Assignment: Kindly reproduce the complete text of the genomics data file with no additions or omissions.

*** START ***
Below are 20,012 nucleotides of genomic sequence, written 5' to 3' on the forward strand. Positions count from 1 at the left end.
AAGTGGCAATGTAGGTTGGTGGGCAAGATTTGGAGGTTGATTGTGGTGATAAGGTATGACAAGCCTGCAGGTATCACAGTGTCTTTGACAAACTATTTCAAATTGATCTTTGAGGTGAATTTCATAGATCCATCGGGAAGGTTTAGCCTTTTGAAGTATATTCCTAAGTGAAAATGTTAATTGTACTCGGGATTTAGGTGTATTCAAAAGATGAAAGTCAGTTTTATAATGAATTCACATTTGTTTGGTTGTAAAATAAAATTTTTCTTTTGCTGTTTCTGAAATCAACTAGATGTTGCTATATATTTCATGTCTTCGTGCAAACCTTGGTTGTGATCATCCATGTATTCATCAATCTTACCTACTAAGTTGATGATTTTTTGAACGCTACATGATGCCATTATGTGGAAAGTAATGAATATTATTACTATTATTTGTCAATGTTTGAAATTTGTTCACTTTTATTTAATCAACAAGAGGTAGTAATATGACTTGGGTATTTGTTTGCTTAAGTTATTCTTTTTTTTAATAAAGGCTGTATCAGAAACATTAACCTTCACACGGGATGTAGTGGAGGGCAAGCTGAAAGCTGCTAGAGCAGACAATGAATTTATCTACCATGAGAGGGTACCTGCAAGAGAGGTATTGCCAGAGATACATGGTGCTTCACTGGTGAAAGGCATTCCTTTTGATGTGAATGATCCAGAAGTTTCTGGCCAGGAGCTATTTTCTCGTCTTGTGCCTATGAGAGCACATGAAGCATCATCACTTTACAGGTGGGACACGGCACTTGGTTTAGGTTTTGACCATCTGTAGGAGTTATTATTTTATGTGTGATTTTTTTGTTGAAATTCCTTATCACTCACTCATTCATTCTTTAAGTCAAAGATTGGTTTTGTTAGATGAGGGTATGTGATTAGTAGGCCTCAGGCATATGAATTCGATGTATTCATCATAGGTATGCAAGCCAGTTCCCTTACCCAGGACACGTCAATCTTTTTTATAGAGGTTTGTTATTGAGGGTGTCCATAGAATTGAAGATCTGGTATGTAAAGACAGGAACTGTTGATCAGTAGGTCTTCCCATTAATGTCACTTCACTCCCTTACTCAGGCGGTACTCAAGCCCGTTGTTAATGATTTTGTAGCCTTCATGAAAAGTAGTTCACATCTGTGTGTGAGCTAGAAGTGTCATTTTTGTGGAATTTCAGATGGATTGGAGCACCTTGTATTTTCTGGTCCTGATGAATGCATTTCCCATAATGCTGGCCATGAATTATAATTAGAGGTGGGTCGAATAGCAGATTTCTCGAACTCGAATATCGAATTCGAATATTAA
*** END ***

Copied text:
Below are 20,012 nucleotides of genomic sequence, written 5' to 3' on the forward strand. Positions count from 1 at the left end.
AAGTGGCAATGTAGGTTGGTGGGCAAGATTTGGAGGTTGATTGTGGTGATAAGGTATGACAAGCCTGCAGGTATCACAGTGTCTTTGACAAACTATTTCAAATTGATCTTTGAGGTGAATTTCATAGATCCATCGGGAAGGTTTAGCCTTTTGAAGTATATTCCTAAGTGAAAATGTTAATTGTACTCGGGATTTAGGTGTATTCAAAAGATGAAAGTCAGTTTTATAATGAATTCACATTTGTTTGGTTGTAAAATAAAATTTTTCTTTTGCTGTTTCTGAAATCAACTAGATGTTGCTATATATTTCATGTCTTCGTGCAAACCTTGGTTGTGATCATCCATGTATTCATCAATCTTACCTACTAAGTTGATGATTTTTTGAACGCTACATGATGCCATTATGTGGAAAGTAATGAATATTATTACTATTATTTGTCAATGTTTGAAATTTGTTCACTTTTATTTAATCAACAAGAGGTAGTAATATGACTTGGGTATTTGTTTGCTTAAGTTATTCTTTTTTTTAATAAAGGCTGTATCAGAAACATTAACCTTCACACGGGATGTAGTGGAGGGCAAGCTGAAAGCTGCTAGAGCAGACAATGAATTTATCTACCATGAGAGGGTACCTGCAAGAGAGGTATTGCCAGAGATACATGGTGCTTCACTGGTGAAAGGCATTCCTTTTGATGTGAATGATCCAGAAGTTTCTGGCCAGGAGCTATTTTCTCGTCTTGTGCCTATGAGAGCACATGAAGCATCATCACTTTACAGGTGGGACACGGCACTTGGTTTAGGTTTTGACCATCTGTAGGAGTTATTATTTTATGTGTGATTTTTTTGTTGAAATTCCTTATCACTCACTCATTCATTCTTTAAGTCAAAGATTGGTTTTGTTAGATGAGGGTATGTGATTAGTAGGCCTCAGGCATATGAATTCGATGTATTCATCATAGGTATGCAAGCCAGTTCCCTTACCCAGGACACGTCAATCTTTTTTATAGAGGTTTGTTATTGAGGGTGTCCATAGAATTGAAGATCTGGTATGTAAAGACAGGAACTGTTGATCAGTAGGTCTTCCCATTAATGTCACTTCACTCCCTTACTCAGGCGGTACTCAAGCCCGTTGTTAATGATTTTGTAGCCTTCATGAAAAGTAGTTCACATCTGTGTGTGAGCTAGAAGTGTCATTTTTGTGGAATTTCAGATGGATTGGAGCACCTTGTATTTTCTGGTCCTGATGAATGCATTTCCCATAATGCTGGCCATGAATTATAATTAGAGGTGGGTCGAATAGCAGATTTCTCGAACTCGAATATCGAATTCGAATATTAA